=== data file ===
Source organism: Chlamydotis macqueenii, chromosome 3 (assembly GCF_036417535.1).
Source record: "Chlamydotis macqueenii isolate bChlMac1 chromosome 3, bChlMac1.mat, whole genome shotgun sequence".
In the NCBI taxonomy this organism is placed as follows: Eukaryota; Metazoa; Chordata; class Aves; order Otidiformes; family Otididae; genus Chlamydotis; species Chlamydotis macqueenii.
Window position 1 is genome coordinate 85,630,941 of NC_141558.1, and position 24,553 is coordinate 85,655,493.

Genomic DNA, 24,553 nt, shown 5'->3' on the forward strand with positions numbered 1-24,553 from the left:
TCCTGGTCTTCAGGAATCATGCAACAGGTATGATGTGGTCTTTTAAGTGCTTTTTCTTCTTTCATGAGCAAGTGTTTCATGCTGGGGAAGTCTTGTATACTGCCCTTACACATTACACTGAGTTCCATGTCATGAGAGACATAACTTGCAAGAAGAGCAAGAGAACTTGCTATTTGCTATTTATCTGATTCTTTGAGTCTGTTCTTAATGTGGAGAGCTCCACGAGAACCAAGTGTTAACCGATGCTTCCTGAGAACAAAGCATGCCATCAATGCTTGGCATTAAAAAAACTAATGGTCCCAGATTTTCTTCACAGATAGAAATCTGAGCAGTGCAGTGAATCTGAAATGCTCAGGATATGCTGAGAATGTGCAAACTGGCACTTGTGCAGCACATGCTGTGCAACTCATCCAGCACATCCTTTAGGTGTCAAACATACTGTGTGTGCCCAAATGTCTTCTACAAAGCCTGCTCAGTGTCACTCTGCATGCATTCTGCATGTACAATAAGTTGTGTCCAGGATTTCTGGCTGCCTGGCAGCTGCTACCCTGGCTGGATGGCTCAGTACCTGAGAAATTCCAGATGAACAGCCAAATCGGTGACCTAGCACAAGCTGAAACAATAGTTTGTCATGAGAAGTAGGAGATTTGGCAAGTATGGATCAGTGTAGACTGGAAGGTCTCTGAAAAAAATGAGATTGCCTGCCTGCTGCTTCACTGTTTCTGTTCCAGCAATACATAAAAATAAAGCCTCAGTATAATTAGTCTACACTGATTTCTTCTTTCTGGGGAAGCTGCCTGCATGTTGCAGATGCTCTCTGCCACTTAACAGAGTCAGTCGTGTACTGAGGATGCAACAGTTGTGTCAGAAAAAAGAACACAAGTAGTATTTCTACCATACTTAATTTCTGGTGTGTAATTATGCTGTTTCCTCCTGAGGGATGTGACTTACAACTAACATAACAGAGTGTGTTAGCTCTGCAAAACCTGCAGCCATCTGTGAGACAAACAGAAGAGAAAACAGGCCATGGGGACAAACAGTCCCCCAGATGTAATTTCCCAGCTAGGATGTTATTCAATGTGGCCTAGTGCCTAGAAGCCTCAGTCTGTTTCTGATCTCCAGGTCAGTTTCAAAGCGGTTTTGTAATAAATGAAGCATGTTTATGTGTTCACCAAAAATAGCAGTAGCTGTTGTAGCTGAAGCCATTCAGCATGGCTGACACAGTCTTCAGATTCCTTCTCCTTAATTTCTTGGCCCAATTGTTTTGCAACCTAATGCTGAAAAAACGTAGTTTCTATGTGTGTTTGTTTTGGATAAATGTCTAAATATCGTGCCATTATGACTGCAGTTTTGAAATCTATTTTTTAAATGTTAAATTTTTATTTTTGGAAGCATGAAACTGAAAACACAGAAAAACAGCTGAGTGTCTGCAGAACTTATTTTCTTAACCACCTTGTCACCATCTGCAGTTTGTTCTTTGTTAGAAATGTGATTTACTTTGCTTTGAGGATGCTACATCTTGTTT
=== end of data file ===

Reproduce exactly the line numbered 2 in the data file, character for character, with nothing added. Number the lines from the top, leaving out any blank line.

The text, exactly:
Source record: "Chlamydotis macqueenii isolate bChlMac1 chromosome 3, bChlMac1.mat, whole genome shotgun sequence".